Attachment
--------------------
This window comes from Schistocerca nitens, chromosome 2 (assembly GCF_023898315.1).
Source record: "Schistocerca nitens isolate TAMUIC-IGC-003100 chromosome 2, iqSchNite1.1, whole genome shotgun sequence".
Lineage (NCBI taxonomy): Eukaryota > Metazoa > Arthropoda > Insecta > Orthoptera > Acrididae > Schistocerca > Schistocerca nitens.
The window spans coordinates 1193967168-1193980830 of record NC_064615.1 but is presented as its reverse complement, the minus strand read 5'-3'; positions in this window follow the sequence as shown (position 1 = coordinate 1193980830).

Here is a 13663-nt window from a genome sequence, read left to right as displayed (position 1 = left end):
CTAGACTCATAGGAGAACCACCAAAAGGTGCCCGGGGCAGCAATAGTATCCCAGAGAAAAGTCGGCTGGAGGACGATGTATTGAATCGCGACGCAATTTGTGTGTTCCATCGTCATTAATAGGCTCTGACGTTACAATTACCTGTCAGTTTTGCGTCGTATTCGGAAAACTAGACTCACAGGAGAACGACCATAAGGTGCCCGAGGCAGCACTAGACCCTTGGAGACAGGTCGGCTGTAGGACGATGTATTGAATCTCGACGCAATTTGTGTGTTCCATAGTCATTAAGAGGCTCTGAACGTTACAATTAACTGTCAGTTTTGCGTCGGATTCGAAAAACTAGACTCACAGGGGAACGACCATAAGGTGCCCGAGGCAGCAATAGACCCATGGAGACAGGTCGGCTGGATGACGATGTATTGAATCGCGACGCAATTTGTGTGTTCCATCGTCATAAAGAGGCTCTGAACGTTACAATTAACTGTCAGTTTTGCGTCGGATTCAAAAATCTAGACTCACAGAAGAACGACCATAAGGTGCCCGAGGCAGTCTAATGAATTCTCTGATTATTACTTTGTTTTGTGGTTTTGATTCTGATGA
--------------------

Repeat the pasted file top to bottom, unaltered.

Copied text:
This window comes from Schistocerca nitens, chromosome 2 (assembly GCF_023898315.1).
Source record: "Schistocerca nitens isolate TAMUIC-IGC-003100 chromosome 2, iqSchNite1.1, whole genome shotgun sequence".
Lineage (NCBI taxonomy): Eukaryota > Metazoa > Arthropoda > Insecta > Orthoptera > Acrididae > Schistocerca > Schistocerca nitens.
The window spans coordinates 1193967168-1193980830 of record NC_064615.1 but is presented as its reverse complement, the minus strand read 5'-3'; positions in this window follow the sequence as shown (position 1 = coordinate 1193980830).

Here is a 13663-nt window from a genome sequence, read left to right as displayed (position 1 = left end):
CTAGACTCATAGGAGAACCACCAAAAGGTGCCCGGGGCAGCAATAGTATCCCAGAGAAAAGTCGGCTGGAGGACGATGTATTGAATCGCGACGCAATTTGTGTGTTCCATCGTCATTAATAGGCTCTGACGTTACAATTACCTGTCAGTTTTGCGTCGTATTCGGAAAACTAGACTCACAGGAGAACGACCATAAGGTGCCCGAGGCAGCACTAGACCCTTGGAGACAGGTCGGCTGTAGGACGATGTATTGAATCTCGACGCAATTTGTGTGTTCCATAGTCATTAAGAGGCTCTGAACGTTACAATTAACTGTCAGTTTTGCGTCGGATTCGAAAAACTAGACTCACAGGGGAACGACCATAAGGTGCCCGAGGCAGCAATAGACCCATGGAGACAGGTCGGCTGGATGACGATGTATTGAATCGCGACGCAATTTGTGTGTTCCATCGTCATAAAGAGGCTCTGAACGTTACAATTAACTGTCAGTTTTGCGTCGGATTCAAAAATCTAGACTCACAGAAGAACGACCATAAGGTGCCCGAGGCAGTCTAATGAATTCTCTGATTATTACTTTGTTTTGTGGTTTTGATTCTGATGA